Preparing a writing lesson for a multi-level group of students

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Developing writing skills in a multi-level group of students is possible if and only if, we aim at the most common challenge for students of all levels: the organization of texts based on properly linked strong ideas. It is commonly assumed that students’ main writing problems are caused by weak language skills. Thus, when a composition, letter or essay is graded, our teacher’s attention is focused on grammatical, spelling and vocabulary errors.

We must consider that in the development of students’ writing skills there is an underestimated first step: training our students in how to organize their ideas, and then to analyse the potential of those ideas to be developed. This training need is found regardless of the level of English of the students. Thus, writing problems such as the organization of the text, the lack of coherence, an unfinished task, undeveloped paragraphs, the absence of a clear thesis statement in an introductory paragraph or even the inclusion of a new idea in the conclusion, are mistakes that can easily be seen from basic to advanced students.

Then, when teaching writing in a multi-level group there is something that all your students need to learn: text organization.

Organizing ideas is a key skill for any effective writer. Remember that when the writer’s ideas have not been analysed and organized within a text, the text is likely to confuse and discourage the reader from reading further.

Some strategies for working on text organization:

  • Introduce your students to the five-paragraph format, which consists of an introduction, three paragraphs with a topic sentence each, and a conclusion. This knowledge is the foundation for any development in writing skills. You don’t need to do this in a lesson. It is a good idea to break this format into mini lessons. For example, in the first one you only focus on the introduction.
  • Read a five-paragraph text with your students but ask them to pay attention to the ideas presented and how they are related within sentences and paragraph by paragraph.
  • Give your students plenty of practice ordering a paragraph in a text. Do this by providing them with a set of written ideas to sort through until a paragraph is fully developed.
  • Teach them how to write an outline by asking your students to organize their ideas in order of importance. It is a good habit to spend time thinking about the ideas to be developed and their organization before writing. If this first step is skipped, a student’s written work will lack cohesion.
  • Train your students in writing topic sentences as this clearly conveys the main idea of a paragraph to the reader. Topic sentences should not be too general or too specific.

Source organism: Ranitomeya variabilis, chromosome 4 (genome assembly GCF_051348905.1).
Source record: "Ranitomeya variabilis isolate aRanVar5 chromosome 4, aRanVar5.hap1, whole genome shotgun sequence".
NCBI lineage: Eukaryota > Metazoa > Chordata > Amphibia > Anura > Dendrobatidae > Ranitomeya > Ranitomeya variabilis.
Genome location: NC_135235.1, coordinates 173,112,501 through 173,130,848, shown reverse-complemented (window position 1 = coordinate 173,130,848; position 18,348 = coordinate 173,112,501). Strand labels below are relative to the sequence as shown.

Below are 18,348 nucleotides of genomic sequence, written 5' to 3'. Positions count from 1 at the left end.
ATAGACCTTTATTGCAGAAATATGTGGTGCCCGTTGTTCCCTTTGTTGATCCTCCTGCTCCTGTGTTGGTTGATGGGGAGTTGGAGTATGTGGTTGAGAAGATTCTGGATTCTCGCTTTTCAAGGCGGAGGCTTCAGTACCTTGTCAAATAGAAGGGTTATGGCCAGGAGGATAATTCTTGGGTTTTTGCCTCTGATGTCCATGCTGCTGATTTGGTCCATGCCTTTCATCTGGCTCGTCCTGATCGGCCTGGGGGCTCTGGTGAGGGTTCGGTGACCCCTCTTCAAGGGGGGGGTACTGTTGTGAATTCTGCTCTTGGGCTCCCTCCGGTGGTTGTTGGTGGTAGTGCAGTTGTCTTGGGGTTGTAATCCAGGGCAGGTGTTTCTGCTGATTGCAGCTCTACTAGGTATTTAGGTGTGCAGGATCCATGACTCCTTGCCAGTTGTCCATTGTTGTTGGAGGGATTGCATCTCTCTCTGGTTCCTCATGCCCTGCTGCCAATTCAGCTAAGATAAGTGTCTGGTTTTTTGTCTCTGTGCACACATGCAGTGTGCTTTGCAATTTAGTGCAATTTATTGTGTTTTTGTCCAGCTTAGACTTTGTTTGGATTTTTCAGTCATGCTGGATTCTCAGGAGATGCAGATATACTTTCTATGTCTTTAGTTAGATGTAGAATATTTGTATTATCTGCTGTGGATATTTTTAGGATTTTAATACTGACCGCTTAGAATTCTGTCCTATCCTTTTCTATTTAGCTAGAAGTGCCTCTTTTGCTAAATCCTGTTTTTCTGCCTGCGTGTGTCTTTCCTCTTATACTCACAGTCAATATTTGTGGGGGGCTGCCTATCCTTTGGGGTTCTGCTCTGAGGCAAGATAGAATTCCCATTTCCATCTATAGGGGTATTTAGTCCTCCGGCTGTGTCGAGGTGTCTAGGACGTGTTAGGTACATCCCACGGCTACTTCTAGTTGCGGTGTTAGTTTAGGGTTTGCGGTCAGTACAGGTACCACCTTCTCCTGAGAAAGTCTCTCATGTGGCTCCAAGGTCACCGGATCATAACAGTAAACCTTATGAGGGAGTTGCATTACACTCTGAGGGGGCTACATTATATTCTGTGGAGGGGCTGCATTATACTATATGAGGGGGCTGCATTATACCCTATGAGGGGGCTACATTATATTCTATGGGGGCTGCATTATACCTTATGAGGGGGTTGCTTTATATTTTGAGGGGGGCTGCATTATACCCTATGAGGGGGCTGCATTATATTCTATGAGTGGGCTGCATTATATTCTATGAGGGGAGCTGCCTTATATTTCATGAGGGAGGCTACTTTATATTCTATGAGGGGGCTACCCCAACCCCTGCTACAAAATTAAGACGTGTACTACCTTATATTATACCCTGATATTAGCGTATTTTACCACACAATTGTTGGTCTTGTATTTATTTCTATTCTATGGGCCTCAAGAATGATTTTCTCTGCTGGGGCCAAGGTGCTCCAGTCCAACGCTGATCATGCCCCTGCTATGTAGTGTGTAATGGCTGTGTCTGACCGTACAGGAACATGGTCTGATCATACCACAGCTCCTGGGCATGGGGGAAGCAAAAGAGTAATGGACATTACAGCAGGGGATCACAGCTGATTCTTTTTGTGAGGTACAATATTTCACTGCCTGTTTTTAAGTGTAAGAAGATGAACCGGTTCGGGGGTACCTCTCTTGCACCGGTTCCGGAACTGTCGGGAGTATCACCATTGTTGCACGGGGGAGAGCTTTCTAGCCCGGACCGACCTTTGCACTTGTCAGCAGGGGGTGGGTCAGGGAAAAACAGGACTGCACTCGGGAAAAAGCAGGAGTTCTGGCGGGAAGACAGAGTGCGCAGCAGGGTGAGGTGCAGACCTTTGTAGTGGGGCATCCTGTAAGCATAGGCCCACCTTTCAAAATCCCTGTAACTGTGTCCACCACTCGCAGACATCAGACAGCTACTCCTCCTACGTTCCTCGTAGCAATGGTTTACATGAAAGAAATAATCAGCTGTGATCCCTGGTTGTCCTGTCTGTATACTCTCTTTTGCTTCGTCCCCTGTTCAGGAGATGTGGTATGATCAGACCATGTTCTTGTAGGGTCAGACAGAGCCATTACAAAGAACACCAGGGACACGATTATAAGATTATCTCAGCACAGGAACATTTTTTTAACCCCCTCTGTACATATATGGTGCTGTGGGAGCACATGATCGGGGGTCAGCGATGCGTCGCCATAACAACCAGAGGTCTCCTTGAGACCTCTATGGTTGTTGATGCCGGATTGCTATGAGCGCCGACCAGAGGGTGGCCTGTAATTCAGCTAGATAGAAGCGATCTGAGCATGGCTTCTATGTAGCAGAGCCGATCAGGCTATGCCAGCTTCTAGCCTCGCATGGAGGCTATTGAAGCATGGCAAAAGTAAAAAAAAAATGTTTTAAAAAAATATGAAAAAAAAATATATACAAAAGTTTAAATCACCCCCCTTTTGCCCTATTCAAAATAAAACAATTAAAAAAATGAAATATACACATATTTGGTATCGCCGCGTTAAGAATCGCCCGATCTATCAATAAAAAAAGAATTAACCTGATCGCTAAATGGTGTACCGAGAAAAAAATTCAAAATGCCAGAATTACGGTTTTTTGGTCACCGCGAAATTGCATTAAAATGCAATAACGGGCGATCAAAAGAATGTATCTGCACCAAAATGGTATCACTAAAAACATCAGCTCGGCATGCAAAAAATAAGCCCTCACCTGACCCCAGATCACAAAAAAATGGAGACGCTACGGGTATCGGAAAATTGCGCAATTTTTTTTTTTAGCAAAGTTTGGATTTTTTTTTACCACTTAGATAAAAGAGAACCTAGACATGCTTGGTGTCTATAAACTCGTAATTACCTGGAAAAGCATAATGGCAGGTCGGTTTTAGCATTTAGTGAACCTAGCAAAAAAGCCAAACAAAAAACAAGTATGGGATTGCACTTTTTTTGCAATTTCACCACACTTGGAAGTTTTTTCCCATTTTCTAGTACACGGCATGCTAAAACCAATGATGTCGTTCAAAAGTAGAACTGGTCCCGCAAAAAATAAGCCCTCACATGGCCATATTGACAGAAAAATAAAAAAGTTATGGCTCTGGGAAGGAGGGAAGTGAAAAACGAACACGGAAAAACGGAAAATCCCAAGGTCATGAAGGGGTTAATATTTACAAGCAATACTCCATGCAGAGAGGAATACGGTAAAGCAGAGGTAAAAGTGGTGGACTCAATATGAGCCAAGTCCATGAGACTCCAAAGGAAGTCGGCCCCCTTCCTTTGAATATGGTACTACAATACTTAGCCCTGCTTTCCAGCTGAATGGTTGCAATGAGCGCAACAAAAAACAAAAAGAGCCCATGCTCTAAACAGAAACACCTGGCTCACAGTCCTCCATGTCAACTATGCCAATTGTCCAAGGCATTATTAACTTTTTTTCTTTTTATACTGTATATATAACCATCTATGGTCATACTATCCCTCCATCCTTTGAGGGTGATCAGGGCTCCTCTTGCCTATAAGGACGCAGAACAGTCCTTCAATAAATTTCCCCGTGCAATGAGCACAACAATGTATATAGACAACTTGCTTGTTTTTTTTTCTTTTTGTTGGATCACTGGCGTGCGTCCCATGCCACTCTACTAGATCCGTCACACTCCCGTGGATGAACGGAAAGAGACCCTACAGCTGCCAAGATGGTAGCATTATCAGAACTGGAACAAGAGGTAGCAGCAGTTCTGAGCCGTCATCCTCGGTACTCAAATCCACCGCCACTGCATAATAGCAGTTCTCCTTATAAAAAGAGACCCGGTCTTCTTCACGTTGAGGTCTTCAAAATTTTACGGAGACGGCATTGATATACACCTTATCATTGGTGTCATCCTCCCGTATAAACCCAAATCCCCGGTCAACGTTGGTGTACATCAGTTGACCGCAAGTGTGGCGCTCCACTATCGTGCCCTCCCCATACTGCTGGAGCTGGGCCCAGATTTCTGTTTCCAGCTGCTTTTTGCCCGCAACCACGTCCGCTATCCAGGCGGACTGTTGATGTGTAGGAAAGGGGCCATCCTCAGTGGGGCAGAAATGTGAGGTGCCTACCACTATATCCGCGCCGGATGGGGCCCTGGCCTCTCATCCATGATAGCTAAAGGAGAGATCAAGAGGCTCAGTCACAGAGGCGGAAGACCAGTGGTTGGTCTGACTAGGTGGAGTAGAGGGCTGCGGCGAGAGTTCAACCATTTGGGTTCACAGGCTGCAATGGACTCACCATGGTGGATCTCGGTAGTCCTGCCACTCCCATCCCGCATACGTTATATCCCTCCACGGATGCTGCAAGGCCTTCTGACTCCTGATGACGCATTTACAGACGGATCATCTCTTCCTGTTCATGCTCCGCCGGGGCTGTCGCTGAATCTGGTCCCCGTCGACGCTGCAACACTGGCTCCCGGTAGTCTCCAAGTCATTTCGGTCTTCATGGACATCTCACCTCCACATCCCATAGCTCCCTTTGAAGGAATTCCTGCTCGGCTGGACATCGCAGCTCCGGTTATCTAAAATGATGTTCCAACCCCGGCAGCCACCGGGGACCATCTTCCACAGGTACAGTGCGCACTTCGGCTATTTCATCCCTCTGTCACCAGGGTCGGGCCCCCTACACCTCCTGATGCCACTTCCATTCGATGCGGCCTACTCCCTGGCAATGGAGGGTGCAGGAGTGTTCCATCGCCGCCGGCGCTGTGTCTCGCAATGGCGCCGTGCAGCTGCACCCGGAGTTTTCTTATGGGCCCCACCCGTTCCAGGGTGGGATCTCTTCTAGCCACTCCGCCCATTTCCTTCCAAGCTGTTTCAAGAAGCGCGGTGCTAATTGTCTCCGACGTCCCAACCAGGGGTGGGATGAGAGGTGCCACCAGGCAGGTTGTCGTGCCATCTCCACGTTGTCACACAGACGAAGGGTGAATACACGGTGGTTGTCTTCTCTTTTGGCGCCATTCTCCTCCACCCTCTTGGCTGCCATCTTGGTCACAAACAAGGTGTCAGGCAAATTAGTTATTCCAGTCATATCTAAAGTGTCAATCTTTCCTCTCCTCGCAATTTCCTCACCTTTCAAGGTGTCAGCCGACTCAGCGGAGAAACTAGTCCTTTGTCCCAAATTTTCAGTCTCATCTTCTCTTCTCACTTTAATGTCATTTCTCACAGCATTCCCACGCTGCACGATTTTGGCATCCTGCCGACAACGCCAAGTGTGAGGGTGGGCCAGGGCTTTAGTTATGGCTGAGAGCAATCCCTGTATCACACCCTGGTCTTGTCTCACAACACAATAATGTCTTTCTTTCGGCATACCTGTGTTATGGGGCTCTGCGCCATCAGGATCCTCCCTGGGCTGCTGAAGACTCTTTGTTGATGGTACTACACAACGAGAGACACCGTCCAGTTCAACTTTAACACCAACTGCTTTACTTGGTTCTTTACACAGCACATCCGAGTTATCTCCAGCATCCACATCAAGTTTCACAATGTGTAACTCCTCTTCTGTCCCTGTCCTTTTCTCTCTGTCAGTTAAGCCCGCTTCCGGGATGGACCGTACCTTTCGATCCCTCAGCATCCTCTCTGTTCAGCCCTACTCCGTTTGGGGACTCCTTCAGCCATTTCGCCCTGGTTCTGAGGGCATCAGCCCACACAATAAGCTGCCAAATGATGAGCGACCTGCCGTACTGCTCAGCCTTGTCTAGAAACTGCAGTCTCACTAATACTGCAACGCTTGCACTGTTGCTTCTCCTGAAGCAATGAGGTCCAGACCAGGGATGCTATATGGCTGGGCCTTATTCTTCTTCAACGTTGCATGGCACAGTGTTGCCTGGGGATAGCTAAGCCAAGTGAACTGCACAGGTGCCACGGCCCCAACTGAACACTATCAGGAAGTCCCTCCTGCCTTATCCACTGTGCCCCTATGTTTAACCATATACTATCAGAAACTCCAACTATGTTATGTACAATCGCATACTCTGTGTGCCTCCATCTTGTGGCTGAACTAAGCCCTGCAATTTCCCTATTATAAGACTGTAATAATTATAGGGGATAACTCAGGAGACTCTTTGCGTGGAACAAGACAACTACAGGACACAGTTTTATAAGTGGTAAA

• Teach your students how to develop ideas within a paragraph. Once students have listed their topic sentences, one per paragraph, they should think about how they will unfold. A good tip is to think of examples to illustrate the idea and determine how this idea will tie into the next paragraph.
  • From beginners to advanced learners, students need to be trained in the use of transition words as they are essential for linking related ideas.
  • I have found that giving a list of transition words sorted by their function within sentences is much more useful than a disconnected list based on meaning.
Giving

examples

For example, for instance
Giving

sequences

Now, then, first, later, meanwhile, finally.
Making comparisonsSimilarly, likewise
Adding

emphasis

In fact, of course
Adding

information

In addition, furthermore, moreover, besides
Showing

contrast

However, nevertheless, in contrast, on the contrary, on one hand/on the other hand)
Giving

reasons

For this/that reason, as a result, as a consequence, therefore

 

We can adapt this list according to the language proficiency of our students. For example, for a basic level group you might start with one word per category instead of the two or three words listed on each line.

Time: when, whenever, if
Reason: since, because
Purpose : in order to, so that
Contrasts: although, even though, though

 

From the basic levels, our students must be trained in the organization of texts. Obviously, this training will deepen according to their progress in their English proficiency. The challenge for teachers is to emphasize the importance of organizing ideas before even starting to write a simple paragraph in a beginner course. Unfortunately, many students may think that because they are not writing in their native language, they do not need to worry about the quality and organization of their ideas.

Let’s start with simple outlines to motivate our students to think about ideas and how to organize them. Do not wait until they reach an intermediate level of English. Text organization is such an important skill that can be transferred when writing in any other language. In fact, it can be a wonderful contribution of any English course.

Estimated reading time: 4 minutes, 3 seconds